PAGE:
When I was living in the mountains of northern Thailand, the days were long and hot. The elephants had to be found (they wander at times) led to take their bath, run in their training and then ridden to the rivers, washed again and set to jungle pasture for the night. To and from my elephant was an inevitable hike except on the days in which she would come find me and awaken me early by running her trunk under the straw mat “walls.” The hot breath of an elephant trunk is a startling way to wake up, if not somewhat charming.
On hot days a salad is what is needed, and these are the ingredients of a Som Tam soon to be mixed and ground into a delightful salad for me and my Mahout friends whose promise of stir fried green beans with pork and, well, a small bit of Thai whiskey, would fill out a good dinner to the music of the jungle.
These are simple ingredients but they make a very good salad and the salad felt good on my body in the steamy heat of a Thai jungle. One does not want to ride elephants on a full stomach.
Thanksgiving is the name in Greek for what we call Eucharist and so the meal and the word have a double-meaning. I love feasting and yet always comes to mine images of my friends in Cap Haitien and Nairobi, Chiang Mai, Gilpin Court, and Volokolamsk, Jordan and Jerusalem, Mount Athos and Buenos Aires – so many places in which I have lived and worked side-by-side with friends for whom our American version of feasting can be viewed as a bit, well, over the top.
As we make our dishes today in preparation for tomorrow’s feast, I wonder what it would be like to thank God for each ingredient as we make things rather than a meal we are about to consume. What would it be like to take a page from our Jewish and Mennonite brothers and sisters – looking carefully at each ingredient?
A Thanksgiving cooking prayer:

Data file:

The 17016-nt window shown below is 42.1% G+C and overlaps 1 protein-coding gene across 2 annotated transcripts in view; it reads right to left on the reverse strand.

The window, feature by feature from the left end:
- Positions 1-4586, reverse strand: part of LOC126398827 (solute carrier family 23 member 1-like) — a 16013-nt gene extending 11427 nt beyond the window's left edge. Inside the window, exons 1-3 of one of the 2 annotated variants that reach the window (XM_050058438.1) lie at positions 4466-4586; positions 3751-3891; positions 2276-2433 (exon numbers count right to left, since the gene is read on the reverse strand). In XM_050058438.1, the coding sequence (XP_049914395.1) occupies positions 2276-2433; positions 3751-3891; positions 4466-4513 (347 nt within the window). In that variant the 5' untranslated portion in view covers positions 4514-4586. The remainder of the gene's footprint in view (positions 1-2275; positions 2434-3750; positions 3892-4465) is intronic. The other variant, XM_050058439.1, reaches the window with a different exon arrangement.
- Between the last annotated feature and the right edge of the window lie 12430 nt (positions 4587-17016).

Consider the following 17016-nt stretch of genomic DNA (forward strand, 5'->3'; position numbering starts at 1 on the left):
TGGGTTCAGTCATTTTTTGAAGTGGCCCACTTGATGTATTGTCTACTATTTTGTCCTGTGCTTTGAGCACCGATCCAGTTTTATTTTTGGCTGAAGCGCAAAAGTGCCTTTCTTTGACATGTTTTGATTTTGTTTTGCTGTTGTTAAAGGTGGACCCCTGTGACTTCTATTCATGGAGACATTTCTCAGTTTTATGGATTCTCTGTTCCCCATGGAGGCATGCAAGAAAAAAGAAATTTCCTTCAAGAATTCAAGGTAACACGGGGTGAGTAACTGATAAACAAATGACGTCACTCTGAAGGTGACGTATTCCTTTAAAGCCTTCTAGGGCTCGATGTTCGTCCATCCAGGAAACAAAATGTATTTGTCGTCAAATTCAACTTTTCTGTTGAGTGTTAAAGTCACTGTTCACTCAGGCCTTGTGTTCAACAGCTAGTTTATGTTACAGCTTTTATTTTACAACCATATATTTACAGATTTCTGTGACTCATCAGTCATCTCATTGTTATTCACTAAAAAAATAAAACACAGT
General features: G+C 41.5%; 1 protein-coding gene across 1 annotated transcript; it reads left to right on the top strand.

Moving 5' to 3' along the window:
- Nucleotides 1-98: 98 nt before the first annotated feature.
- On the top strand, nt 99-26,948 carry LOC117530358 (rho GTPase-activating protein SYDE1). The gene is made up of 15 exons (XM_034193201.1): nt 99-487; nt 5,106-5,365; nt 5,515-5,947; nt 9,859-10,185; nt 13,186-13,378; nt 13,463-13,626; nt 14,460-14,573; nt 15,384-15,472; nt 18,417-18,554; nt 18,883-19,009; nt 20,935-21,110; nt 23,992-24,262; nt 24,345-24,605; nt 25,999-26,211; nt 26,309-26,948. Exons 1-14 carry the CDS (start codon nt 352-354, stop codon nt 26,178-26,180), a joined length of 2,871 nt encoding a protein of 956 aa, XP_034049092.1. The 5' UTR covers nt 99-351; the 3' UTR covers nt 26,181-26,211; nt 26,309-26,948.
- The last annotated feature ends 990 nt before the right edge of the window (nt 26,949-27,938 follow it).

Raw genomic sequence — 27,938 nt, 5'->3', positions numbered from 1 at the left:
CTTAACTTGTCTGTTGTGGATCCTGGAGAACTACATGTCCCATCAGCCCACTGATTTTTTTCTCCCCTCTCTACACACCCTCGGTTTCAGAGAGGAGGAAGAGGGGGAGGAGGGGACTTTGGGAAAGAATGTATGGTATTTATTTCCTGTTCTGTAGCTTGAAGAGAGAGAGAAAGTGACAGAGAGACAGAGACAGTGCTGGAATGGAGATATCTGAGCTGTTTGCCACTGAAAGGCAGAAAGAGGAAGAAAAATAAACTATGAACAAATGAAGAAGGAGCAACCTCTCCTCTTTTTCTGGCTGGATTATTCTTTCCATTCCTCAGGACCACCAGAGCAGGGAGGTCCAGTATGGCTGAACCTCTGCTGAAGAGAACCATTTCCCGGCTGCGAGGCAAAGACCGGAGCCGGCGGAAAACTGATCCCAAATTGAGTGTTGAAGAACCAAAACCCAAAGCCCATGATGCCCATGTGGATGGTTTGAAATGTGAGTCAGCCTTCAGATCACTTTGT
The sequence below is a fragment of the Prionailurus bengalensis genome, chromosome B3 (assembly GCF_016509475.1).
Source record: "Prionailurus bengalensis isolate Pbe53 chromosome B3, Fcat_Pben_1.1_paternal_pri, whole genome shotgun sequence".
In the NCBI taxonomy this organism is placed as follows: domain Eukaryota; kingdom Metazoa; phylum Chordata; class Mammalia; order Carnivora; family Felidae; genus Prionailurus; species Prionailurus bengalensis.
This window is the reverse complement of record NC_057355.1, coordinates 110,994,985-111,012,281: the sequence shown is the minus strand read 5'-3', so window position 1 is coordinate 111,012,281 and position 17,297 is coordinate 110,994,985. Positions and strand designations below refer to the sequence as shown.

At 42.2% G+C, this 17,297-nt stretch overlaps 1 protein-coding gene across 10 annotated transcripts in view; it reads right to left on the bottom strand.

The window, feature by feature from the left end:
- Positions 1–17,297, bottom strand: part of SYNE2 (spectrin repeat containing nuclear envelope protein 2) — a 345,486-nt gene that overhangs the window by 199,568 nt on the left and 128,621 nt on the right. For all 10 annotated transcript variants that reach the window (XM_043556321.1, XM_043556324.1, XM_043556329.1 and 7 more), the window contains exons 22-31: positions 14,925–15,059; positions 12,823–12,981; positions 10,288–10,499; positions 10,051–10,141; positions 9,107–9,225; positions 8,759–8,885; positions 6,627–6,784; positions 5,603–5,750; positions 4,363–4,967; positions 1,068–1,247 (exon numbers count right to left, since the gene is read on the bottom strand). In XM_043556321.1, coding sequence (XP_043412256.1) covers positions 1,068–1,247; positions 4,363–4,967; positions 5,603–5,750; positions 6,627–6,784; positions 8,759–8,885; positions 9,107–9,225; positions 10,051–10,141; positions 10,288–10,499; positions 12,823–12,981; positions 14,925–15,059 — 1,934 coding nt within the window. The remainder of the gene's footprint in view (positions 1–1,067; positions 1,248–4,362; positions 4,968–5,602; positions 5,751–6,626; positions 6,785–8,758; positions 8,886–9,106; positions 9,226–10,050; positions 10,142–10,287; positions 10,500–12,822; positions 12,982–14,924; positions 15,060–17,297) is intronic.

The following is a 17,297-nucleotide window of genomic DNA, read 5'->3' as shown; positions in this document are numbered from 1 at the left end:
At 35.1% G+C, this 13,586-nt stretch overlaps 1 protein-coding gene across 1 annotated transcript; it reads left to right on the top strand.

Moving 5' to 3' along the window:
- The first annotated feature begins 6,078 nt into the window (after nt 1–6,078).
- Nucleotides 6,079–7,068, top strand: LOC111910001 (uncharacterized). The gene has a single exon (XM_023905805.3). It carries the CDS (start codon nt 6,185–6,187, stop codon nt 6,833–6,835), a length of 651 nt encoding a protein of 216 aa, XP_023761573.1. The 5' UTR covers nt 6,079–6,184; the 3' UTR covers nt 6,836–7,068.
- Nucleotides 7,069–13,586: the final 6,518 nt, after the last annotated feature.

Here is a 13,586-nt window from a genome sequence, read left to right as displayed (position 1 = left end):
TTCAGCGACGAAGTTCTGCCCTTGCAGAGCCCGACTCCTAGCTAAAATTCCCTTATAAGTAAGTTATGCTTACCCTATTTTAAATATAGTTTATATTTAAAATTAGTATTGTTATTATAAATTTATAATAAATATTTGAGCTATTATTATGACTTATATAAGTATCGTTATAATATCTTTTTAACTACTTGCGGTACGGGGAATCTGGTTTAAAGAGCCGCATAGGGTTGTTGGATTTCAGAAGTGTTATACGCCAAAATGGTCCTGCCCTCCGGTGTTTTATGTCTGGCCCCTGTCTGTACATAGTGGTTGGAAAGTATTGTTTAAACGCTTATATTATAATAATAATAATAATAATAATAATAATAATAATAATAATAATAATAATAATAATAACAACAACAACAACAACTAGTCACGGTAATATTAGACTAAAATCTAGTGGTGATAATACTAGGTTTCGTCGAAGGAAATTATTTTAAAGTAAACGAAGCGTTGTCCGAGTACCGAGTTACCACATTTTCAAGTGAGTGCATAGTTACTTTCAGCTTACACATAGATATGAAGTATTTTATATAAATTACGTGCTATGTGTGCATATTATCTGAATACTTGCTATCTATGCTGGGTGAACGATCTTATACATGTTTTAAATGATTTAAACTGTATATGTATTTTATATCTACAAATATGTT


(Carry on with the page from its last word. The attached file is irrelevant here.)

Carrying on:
“Thank you for this tomato. Thank you for the design of it and its beauty. Thank you for its nutrients and its smooth skin. Thank you that it was picked for me to buy. Thank you for the one who picked it. May that migrant worker in Florida be fed with fair wages today. Thank you for the sweetness of a tomato and for the energy the sweetness will produce for me and others at my table tomorrow. Thank you for the health of a body which can process this tomato. Thank you for the truck driver whose driving brought this tomato to my table. Thank you that I have the time and energy to do the creative and life-giving work of preparing this dish. Thank you that I won the birth-lottery and am part of the 8% of the world’s population which feasts. Thank you that I can see with open eyes the injustice my wealth and my nation’s wealth imposes on the planet which groans under our destruction of it. And thank you that with fasting comes feasting at times. May this tomato fuel the 26 muscles it takes for me to smile and may it not be quite enough to fuel the 62 muscles it takes to frown. May the beauty of this tomato be enough to remind me that not saying that unkind word at the Thanksgiving Table tomorrow (under the influence of the wine …which reminds me…thank you for the grape…) will be another way to thank you – even though saying that mean or sarcastic comment will feel good for a moment and is even deserved by its target. And thank you for mindfulness.